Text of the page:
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Fine example of Augustus Petermann's map of "The Discoveries of the American North Polar Expedition under Captain C.F. Hall 1871-1873, with a Sketch of the Discoveries of the English Expedition under Captain Nares 1875/6."

Petermann's map encapsulates the charting of two significant voyages of Arctic exploration from the late 19th century, delineating the territories charted and the nautical routes taken.

Captain Charles Francis Hall's expedition, which took place between 1871 and 1873, was one of the earliest American efforts to reach the North Pole. Hall was not a formally trained explorer but was driven by a passion for Arctic exploration and the fate of previous expeditions. His journey, marked by the use of the ship Polaris, was both groundbreaking and tragic, as it led to significant discoveries in the far north regions but was also marred by Hall's untimely death under mysterious circumstances in 1871, possibly due to poisoning.

The Nares Expedition, led by British naval officer George Strong Nares, occurred shortly after, from 1875 to 1876. Nares commanded two ships, the HMS Alert and HMS Discovery, with the aim of reaching the North Pole via Smith Sound. The mission was noted for its scientific approach and extensive use of sledges to conduct surveys. While the expedition did not reach the North Pole, it achieved the farthest northward penetration at that time, setting a record that stood for decades.

The map itself likely serves as a geographical synthesis of these two ventures, showcasing the respective paths and discoveries made by each expedition. It probably features various Arctic landmarks, including Greenland, Baffin Bay, and the numerous smaller islands and waterways that constitute the Arctic archipelago. The locations such as "Grinnell Land," "Smith Sound," and "Robeson Channel" are significant for they were focal points of these explorations.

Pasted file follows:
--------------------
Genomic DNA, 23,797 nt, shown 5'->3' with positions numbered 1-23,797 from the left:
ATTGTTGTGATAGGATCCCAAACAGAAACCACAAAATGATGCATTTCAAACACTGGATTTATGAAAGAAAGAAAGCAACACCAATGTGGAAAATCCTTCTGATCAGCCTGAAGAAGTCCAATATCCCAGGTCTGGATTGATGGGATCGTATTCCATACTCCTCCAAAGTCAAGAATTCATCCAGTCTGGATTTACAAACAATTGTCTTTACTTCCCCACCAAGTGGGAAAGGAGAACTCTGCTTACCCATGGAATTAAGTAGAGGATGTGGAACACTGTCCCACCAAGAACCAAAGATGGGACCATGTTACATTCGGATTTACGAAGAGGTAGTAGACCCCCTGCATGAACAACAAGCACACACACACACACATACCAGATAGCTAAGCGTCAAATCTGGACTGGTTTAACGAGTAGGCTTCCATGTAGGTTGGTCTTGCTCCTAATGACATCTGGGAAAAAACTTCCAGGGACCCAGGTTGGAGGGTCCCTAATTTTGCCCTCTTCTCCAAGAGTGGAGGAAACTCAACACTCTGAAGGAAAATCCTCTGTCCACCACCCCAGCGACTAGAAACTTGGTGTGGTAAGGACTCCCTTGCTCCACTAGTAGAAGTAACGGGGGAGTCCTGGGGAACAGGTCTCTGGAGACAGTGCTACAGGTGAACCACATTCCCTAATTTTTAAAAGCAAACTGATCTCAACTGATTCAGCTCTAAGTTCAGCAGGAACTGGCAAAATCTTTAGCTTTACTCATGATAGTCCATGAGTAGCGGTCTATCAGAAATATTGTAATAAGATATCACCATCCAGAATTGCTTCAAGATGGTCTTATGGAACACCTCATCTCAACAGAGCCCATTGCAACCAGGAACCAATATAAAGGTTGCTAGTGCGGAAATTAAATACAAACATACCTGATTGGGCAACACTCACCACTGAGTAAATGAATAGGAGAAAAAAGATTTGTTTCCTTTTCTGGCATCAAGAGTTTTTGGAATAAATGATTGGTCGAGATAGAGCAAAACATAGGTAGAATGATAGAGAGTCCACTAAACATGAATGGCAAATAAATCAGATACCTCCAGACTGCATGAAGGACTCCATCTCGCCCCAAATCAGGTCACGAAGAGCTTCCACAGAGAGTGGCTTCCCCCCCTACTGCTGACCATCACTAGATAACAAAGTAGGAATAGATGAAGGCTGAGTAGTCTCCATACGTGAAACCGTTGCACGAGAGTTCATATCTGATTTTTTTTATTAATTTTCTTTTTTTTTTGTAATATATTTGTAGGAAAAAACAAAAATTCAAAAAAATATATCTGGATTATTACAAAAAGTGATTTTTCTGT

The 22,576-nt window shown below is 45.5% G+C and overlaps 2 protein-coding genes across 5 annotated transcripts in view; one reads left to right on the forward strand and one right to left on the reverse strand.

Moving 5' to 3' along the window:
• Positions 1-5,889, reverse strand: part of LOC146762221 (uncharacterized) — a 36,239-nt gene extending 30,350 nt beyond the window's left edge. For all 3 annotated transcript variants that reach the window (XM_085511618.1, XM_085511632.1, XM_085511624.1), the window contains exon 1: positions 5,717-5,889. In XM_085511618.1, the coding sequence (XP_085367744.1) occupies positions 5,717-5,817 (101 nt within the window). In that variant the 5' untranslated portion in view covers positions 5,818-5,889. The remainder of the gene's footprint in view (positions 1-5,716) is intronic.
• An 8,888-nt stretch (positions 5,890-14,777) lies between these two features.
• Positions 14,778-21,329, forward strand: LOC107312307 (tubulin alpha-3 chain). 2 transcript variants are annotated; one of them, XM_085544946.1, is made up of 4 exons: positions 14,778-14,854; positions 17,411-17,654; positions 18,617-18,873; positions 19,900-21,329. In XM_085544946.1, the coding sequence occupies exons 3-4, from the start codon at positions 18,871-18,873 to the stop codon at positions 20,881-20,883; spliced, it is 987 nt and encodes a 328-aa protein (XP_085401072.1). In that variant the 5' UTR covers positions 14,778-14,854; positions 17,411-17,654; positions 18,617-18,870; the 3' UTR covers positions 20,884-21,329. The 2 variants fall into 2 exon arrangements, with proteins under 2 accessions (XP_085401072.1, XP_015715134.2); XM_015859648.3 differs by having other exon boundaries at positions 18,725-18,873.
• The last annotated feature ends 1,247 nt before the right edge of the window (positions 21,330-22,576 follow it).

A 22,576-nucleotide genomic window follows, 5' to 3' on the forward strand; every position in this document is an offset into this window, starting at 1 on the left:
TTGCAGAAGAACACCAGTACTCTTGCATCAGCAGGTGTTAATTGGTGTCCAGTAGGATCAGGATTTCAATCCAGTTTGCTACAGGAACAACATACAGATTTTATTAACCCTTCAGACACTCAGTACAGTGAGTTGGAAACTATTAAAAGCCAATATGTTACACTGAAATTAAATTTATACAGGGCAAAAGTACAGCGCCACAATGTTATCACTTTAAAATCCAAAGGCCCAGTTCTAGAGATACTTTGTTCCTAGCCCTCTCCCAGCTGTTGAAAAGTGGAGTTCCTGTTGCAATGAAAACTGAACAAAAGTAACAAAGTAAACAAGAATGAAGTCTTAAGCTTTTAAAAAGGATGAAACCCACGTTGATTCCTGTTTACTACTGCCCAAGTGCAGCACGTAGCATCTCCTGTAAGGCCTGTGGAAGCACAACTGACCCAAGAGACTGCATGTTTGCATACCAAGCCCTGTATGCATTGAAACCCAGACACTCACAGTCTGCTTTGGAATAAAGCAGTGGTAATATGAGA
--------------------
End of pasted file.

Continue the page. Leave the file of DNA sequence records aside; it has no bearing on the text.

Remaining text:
Augustus Herman Petermann Biography

August Heinrich Petermann (1822-1878) is a renowned German cartographer of the nineteenth century. Petermann studied cartography at the Geographical Art-School in Potsdam before traveling to Edinburgh to work with Dr. A. Keith Johnston on an English edition of Berghaus’ Physical Atlas. Two years later he moved to London, where he made maps and advised exploratory expeditions as they set off to explore the interior of Africa and the Arctic.

In 1854, Petermann returned to Germany to be Director of the Geographical Institute of Justus Perthes in Gotha. There, he was the editor of the Geographische Mittheilungen and Stieler’s Handatlas. The Royal Geographical Society of London awarded him their Gold Medal in 1860. He continued his interest in exploration in Germany, fundraising for the German Exploring Expeditions of 1868 and 1869-70, which sought an open Arctic sea. Tragically, he committed suicide in 1878.